Universities, created as an assembly of experts in 1088, are as outdated as buggy whips. The cost and rewards of a college education are increasingly under attack. To sustain great universities requires cultural transformation consisting of 5 Steps:
Heath Harding at the Illinois Leadership Center (here) sent me a link to a post in the Positive Psychology News Daily called Honda and the Joy of Engineering in which the three joys of Honda are discussed. The title and the post stuck in Heath’s mind and mine, because of the name of this blog and company and because in the Illinois Foundry for Innovation in Engineering Education (iFoundry) we talked to the freshmen about three joys from the very first day: the joy of engineering, the joy of learning, and the joy of community.
in 1951 Honda’s founder, Mr Soichiro Honda, wrote a Management Policy document which spoke of 3 joys:
- The joy of making
- The joy of selling
- The joy of buying
Of course, these joys are different from iFoundry’s three, but the post author, Bridget Grenville-Cleave, suggests that we all take a page out of Honda’s play book and articulate particular joys for our organizations:
Don’t shy away from positive emotions at work. They have a place in every successful company. If this seems a bit scary, you could start by looking at how to create a more healthy balance of right brain and left brain, feeling and thinking, intuition and analysis. Alternatively, if you had to suggest Three Joys for your company, what would they be and why?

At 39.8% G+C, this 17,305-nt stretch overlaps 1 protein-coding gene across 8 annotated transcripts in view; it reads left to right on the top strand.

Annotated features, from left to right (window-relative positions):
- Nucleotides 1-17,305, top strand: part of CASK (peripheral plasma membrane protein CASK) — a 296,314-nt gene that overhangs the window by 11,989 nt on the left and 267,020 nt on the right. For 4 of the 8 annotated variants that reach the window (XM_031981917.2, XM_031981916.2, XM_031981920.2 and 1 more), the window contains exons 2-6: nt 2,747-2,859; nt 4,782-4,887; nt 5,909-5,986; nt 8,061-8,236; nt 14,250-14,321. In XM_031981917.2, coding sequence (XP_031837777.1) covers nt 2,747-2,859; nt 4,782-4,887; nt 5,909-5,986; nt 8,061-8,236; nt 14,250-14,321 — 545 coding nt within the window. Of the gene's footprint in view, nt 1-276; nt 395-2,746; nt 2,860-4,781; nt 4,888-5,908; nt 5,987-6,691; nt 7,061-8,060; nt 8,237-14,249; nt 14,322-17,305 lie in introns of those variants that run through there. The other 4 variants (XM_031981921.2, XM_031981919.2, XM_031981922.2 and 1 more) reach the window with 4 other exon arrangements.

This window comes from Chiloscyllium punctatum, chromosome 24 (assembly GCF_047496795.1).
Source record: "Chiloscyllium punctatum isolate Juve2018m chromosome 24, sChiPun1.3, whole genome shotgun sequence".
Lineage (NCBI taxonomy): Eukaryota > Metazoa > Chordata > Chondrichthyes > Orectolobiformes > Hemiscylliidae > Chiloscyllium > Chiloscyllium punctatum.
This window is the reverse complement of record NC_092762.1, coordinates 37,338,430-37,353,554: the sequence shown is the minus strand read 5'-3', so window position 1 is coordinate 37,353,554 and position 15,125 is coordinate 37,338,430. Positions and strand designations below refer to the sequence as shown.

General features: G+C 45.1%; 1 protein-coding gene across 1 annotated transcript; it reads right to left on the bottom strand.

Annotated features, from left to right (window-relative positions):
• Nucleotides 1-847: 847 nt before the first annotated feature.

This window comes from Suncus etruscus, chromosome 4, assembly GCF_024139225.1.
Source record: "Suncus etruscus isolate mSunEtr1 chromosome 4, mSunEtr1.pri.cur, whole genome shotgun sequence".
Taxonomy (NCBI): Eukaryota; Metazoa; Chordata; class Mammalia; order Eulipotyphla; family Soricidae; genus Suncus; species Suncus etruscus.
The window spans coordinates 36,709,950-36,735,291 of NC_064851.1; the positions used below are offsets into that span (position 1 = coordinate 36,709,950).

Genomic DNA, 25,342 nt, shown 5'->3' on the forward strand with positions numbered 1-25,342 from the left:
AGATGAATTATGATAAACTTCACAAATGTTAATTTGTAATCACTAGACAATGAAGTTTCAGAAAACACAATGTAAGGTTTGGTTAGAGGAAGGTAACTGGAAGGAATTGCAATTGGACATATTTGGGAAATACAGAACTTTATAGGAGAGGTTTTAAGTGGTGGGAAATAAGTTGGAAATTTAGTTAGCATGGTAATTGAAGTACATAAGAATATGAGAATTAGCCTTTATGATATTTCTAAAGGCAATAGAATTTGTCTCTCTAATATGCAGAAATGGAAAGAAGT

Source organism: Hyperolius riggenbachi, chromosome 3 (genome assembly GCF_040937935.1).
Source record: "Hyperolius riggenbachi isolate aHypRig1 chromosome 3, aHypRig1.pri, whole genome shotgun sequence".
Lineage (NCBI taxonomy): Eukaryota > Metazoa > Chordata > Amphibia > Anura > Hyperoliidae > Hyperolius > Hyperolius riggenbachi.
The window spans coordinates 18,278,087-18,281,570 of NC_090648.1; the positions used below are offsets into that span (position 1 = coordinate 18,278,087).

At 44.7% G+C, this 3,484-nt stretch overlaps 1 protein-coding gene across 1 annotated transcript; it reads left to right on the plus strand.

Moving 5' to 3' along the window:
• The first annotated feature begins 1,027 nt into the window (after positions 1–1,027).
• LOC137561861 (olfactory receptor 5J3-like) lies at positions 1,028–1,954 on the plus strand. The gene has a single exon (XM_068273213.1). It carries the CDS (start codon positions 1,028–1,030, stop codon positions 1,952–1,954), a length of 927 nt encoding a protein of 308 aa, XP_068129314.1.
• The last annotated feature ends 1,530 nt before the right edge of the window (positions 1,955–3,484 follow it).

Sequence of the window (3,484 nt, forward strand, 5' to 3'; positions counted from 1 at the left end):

Great question. What are your three joys at work and why?
90% of your happiness is due to internal, not external matters. Watch this video to put a smile on your face for a week.
Shawn Achor’s message of positive psych, gratitude, and positive action turns normal ideas of success on their head. Normally, we think that if we are successful then we will be happy, but for a variety of reasons this doesn’t work. If we are happy, through gratitude, acts of kindness, and generous thoughts, we can first be happy, then successful.
Thanks to Lesley Millar for sharing this link.
In strategic thinking circles, the SWOT model is a commonly used framework for strategic planning and stands for strengths, weaknesses, opportunities, and threats. The model is generative and has been helpful to many strategic planners over many years.
Having said this, there’s an alternative that is getting increasing attention called SOAR or strengths, opportunities, aspirations, and results. SOAR grows out of the movement toward appreciative inquiry in which emphasis is placed on considering positive opportunities and possibilities as opposed to problems. While SWOT spends half of its distinctions on the what might go wrong, SOAR spends 100% of its categories on creating intention for future positive outcomes.
The shift from problem solving to opportunity finding is a subtle one, but results from positive psychology and innovation studies support the approach. For more on SOAR consider the Thin Book of SOAR and for more on appreciative inquiry consider the Thin Book of Appreciative Inquiry.